Anthropometric Results The data collected from each of the sectors of the San Luis community were combined for statistical analyses. Tables 1 to 4 show the observed and derived values (mean + SD) of several anthropometric variables of both the adults and children. There were differences between males and females in most of the anthropometric indices, including height (Ht), weight (Wt), mid upper arm circumference (MUAC), skinfold, hemoglobin levels, and derived body mass index (BMI). In the measurements of the adults, men were, as expected, taller and heavier than women but when BMI was estimated, the womenÂ’s BMIs were substantially higher than the menÂ’s. Excess adiposity was confirmed in the girls and women that had greater triceps values than the boys and men, the differences being greater in the adult group. Table 1: Frequencies of Adult Males (=>18) Height Weight MUAC Triceps SKF HGB BMI Age 2(y) N Valid 20 19 20 20 17 19 20 Missing 0 1 0 0 3 1 0 Mean 166.735 68.121 29.780 10.495 15.212 24.7732 44.588 Median 165.900 67.900 29.500 10.200 15.100 24.7000 38.958 Std. Deviation 7.967 12.277 2.680 4.007 1.061 2.9497 17.488 Minimum 153.3 50.5 24.7 4.6 13.6 20.00 20.0 Maximum 182.5 89.6 35.5 18.0 16.6 29.90 83.0 BMI: Body Mass Index; MUAC: mid upper arm circumference Table 2: Frequencies of Adult Females (=>18) Height Weight MUAC Triceps SKF HGB BMI Age 2(y) N Valid 34 32 34 34 34 32 34 Missing 0 2 0 0 0 2 0 Mean 155.671 66.194 34.221 21.862 14.059 27.1556 38.990 Std. Deviation 6.127 13.442 21.170 7.031 1.106 5.0928 12.586 Minimum 145.0 43.5 21.5 10.4 11.0 19.40 18.0 Maximum 168.2 90.3 150.8 35.0 16.4 36.10 66.3 BMI: Body Mass Index; MUAC: mid upper arm circumference Table 3: Boys Under 18 Years Height Weight MUAC Triceps SKF HGB Age(m) BMI N Valid 24 21 23 22 25 25 17 Missing 1 4 2 3 0 0 8 Mean 116.079 23.862 18.861 9.514 12.732 78.76 17.2741 Median 112.700 17.100 18.200 9.200 12.700 63.00 16.4000 Std. Deviation 27.521 15.905 3.483 2.337 1.305 49.59 2.7718 Minimum 68.5 7.1 14.4 5.0 10.3 8 14.60 Maximum 167.2 73.1 28.5 16.0 15.3 184 26.20 BMI: Body Mass Index; MUAC: mid upper arm circumference
Table 4: Girls under 18 years Height Weight MUAC Triceps SKF HGB Age(m) BMI N Valid 40 40 38 32 40 41 35 Missing 1 1 3 9 1 0 6 Mean 121.895 28.363 19.908 11.769 12.913 95.44 18.1000 Median 121.100 22.400 19.100 11.300 12.700 91.00 16.6000 Mode 76.5 43.3 21.0 8.0 12.5 85 16.60 SD 22.785 15.074 4.054 3.606 1.104 50.52 4.0845 Minimum 76.5 10.3 13.9 7.2 11.0 18 13.80 Maximum 163.8 65.0 29.6 21.8 15.6 207 29.90 A Multiple modes exist. The smallest value is shown BMI: Body Mass Index; MUAC: mid upper arm circumference When the height and age for males and females of all ages were plotted, there is an indication of a trend, in which younger adult men and women are taller than older men and women, aged 50 and older (Figures 1 and 2). In the adult group 9 men (47%) and 5 women (16%) were overweight with BMIs of 25.0 29.9. There were 11 (36%) women defined as obese, with BMIs of 30 and above (Figure 3). The prevalence of obesity in women was particularly high in those 50 years of age and above (Figure 4).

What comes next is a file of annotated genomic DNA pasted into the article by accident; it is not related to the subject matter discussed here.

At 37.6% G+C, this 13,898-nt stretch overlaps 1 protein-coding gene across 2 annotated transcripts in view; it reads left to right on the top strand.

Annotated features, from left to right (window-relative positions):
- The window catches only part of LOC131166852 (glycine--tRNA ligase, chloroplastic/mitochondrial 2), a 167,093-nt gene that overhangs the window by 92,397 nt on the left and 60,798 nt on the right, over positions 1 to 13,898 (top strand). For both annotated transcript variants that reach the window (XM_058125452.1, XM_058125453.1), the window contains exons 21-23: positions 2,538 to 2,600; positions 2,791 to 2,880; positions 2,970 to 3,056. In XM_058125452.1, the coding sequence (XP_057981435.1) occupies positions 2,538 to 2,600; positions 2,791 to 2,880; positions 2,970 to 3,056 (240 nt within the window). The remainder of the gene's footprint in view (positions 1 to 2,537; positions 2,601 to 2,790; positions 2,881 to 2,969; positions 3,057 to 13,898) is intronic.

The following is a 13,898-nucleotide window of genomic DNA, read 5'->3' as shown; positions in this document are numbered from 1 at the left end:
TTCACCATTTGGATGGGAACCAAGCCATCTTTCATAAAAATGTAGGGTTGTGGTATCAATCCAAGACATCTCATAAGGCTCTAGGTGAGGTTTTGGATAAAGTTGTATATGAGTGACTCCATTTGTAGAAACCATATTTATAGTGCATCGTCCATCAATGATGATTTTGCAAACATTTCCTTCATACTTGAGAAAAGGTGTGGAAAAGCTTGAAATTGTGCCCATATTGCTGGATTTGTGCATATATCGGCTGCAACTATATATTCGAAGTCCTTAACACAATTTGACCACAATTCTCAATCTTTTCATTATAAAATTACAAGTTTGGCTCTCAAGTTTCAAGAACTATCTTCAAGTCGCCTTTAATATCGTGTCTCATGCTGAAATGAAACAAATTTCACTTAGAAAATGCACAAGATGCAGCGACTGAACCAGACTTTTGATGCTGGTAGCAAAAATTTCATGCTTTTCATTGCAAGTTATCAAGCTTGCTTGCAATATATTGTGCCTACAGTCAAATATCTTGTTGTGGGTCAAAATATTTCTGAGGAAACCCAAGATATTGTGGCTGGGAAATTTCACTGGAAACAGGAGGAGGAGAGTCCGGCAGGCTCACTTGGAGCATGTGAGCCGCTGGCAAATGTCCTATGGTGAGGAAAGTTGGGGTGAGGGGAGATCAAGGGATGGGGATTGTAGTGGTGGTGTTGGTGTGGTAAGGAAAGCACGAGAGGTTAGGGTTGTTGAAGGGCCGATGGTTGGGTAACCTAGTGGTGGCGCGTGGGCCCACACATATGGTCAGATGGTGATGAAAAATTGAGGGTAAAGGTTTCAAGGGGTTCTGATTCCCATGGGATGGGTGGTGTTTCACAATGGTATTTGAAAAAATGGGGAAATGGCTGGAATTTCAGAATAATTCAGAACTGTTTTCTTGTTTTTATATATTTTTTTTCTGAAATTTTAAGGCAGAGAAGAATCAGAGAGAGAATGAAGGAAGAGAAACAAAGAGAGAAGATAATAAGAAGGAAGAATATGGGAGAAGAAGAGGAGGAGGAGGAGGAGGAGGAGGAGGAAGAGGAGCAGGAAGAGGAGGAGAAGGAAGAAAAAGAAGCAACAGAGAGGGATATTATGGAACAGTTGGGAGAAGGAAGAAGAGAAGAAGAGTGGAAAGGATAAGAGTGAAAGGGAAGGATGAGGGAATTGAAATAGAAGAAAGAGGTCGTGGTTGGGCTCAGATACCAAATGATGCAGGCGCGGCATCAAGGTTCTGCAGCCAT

Figure 3: Percentage of Men and Women in each BMI Category Figure 4: Average BMI for Men and Women, by age and sex Our analysis and results, which included those of 27 girls and 19 boys aged 11 years and younger, showed that stunting, defined as a height for age Z score below 2, affected 3 girls (11%) and 1 boy (5.3%). In terms of the weight for height Z score, which can indicate the presence of wasting (an indication of under nutrition), only 2 girls (7.4%) and 1 boy (5.3%) had Z scores below 2 Z scores of the NCHS reference values. Only 1 boy, but no girls, classified in terms of their weight for age had weights below the 2 Z score, thus this was the expected proportion for a normal population (Figures 5 to 10).
Hematological Assessment of Iron Status in San Luis, Monteverde Standard hemoglobin ranges in adult males are between 13 and 18 g/dl. In the population of men studied, their hemoglobin values ranged between 13.5 and 16.5 g/dl. The normal hemoglobin range in adult women is wider than that for men, between 11 and 16g/dl, and the range of hemoglobin among women studied was between 11 and 16.5 g/dl. Only one of 17 women studied had a hemoglobin value of 11 g/dl. All other women had hemoglobin levels of 13 g/dl or higher. Hemoglobin values in infants are lower than those in adults, ranging from 10 to 14 g/dl, and these values gradually increase to those of adults, as the child grows. The hemoglobin range of girls, age 11 and younger, was between 11 and 15.5 g/dl, and the range of boys in the same age group was between 10.5 to 15.5 g/dl (Figures 11 14).
Clinical Assessment As noted previously, a clinical assessment was undertaken in the studied population. It is noteworthy to indicate that some cases of goiter were found in children under 5 years of age, in adolescents, and preteens. Some cases were also found in women, especially in those aged 50 or older. Dietary Findings Food frequency analysis of the 12 adult women demonstrates that white rice, beans, oil, and sugar are the foods most frequently consumed within a 24 hour period. White rice is consumed 29% of the time and beans are consumed 18% the time. Oil and sugar are used frequently in the preparation of various foods consumed (i.e. desserts, cookies, etc.). High protein foods, such as eggs and chicken, are consumed less frequently. Eggs are consumed only 8% of the time and chicken 5% of the time on a daily basis. In a comparison with the recommended daily food pyramid, the diet of these women may lack sufficient amounts of protein, fruits, and vegetables.